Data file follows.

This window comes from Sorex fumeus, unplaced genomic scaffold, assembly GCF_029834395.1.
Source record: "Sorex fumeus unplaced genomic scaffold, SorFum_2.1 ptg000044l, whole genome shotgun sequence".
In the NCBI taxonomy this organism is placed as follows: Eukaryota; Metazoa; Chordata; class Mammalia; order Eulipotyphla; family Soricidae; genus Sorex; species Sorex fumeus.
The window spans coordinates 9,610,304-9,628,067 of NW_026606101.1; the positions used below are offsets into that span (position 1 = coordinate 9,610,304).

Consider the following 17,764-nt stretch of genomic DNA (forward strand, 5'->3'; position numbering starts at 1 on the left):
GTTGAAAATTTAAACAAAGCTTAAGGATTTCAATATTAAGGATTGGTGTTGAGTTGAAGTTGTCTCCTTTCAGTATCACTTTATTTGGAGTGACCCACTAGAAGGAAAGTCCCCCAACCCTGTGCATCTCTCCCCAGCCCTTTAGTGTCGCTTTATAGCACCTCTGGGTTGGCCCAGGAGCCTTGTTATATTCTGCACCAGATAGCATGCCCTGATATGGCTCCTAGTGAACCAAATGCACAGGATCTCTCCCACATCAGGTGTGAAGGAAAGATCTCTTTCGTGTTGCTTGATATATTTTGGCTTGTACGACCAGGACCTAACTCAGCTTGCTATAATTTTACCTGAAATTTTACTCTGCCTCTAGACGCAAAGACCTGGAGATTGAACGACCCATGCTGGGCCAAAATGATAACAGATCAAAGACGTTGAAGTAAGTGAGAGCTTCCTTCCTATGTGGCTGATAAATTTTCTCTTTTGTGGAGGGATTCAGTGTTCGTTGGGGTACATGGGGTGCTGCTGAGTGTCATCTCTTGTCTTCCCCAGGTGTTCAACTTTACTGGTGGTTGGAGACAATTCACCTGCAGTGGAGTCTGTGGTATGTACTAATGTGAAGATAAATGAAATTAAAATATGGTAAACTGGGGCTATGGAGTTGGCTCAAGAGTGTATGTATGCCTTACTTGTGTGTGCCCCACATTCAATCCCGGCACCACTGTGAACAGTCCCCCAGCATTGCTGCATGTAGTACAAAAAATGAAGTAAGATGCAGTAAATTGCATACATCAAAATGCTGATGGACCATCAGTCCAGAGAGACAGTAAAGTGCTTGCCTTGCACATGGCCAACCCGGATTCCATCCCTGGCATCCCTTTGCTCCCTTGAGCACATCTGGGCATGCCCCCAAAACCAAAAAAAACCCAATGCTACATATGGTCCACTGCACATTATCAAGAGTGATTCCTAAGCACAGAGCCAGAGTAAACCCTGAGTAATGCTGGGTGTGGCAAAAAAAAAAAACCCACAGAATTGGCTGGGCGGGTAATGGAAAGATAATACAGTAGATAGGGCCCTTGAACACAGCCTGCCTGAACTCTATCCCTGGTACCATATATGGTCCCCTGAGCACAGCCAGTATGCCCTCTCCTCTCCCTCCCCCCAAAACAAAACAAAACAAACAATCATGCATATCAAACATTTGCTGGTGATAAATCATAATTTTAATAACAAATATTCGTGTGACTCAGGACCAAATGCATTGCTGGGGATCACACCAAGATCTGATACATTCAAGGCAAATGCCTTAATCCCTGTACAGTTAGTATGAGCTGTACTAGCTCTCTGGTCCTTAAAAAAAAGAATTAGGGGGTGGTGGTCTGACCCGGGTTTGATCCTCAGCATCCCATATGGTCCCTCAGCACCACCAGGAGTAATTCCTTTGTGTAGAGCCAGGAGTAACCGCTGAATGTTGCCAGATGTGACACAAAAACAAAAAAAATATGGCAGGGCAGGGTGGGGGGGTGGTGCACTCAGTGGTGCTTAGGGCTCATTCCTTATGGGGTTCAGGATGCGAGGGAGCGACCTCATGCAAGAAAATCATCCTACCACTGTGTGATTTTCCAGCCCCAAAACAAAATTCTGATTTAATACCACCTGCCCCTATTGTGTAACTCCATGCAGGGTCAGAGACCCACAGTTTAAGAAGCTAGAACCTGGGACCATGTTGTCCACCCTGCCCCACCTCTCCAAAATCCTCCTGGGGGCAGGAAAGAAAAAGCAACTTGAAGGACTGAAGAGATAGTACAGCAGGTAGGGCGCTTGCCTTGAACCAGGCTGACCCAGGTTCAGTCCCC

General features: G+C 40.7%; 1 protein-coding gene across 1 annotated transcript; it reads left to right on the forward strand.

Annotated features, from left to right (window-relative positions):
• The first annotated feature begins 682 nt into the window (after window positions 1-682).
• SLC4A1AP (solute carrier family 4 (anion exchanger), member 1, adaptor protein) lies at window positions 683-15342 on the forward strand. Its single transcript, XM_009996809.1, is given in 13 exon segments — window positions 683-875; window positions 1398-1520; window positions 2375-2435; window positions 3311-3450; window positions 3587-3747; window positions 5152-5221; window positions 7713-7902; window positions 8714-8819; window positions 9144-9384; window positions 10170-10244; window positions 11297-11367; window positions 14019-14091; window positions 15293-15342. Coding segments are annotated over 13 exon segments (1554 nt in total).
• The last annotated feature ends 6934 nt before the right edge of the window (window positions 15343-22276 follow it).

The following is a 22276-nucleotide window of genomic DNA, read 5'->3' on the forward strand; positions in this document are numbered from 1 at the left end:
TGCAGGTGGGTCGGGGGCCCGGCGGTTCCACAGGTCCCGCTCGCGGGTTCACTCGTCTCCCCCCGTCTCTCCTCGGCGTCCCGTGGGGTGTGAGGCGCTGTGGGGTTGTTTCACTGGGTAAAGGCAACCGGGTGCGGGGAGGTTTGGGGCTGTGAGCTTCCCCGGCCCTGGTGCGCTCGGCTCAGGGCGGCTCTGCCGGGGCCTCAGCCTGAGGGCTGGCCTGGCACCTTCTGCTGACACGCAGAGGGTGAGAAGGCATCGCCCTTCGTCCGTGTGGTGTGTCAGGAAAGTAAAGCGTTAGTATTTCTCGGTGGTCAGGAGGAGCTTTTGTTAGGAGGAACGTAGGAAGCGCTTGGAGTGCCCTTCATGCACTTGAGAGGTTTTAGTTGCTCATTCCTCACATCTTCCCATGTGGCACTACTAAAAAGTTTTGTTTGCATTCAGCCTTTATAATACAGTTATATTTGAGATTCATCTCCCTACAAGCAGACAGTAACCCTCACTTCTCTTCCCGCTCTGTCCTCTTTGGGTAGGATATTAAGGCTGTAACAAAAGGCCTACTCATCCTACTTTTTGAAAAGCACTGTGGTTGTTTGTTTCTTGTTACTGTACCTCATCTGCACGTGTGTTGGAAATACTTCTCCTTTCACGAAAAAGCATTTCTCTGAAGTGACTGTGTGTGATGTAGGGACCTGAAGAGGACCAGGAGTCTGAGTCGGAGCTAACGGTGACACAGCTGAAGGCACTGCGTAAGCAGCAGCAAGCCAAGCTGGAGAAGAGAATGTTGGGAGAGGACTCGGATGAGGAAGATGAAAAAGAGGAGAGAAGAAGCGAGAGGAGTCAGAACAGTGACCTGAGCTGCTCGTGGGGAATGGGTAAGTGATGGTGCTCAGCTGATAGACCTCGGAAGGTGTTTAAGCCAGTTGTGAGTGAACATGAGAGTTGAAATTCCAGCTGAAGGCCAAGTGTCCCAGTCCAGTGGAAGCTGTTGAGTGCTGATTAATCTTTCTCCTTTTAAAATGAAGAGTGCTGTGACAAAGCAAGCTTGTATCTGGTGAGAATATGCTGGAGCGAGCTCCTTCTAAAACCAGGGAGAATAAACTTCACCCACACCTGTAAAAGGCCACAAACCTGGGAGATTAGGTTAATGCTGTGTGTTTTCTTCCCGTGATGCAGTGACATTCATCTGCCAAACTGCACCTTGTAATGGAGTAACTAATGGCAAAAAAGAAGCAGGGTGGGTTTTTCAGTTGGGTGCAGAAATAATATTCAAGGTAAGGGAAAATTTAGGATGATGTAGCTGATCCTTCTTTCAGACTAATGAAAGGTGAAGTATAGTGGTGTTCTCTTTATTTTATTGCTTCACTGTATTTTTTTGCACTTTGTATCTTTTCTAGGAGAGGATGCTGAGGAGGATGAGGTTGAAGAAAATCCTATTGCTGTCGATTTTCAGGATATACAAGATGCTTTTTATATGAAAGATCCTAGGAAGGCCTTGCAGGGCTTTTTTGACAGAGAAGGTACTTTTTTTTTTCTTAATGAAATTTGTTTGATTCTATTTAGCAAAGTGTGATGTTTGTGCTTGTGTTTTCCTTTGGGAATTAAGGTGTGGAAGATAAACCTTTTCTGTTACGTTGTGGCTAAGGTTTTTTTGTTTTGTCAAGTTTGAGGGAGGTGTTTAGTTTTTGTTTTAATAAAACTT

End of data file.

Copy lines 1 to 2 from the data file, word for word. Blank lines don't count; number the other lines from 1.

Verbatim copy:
This window comes from Sorex fumeus, unplaced genomic scaffold, assembly GCF_029834395.1.
Source record: "Sorex fumeus unplaced genomic scaffold, SorFum_2.1 ptg000044l, whole genome shotgun sequence".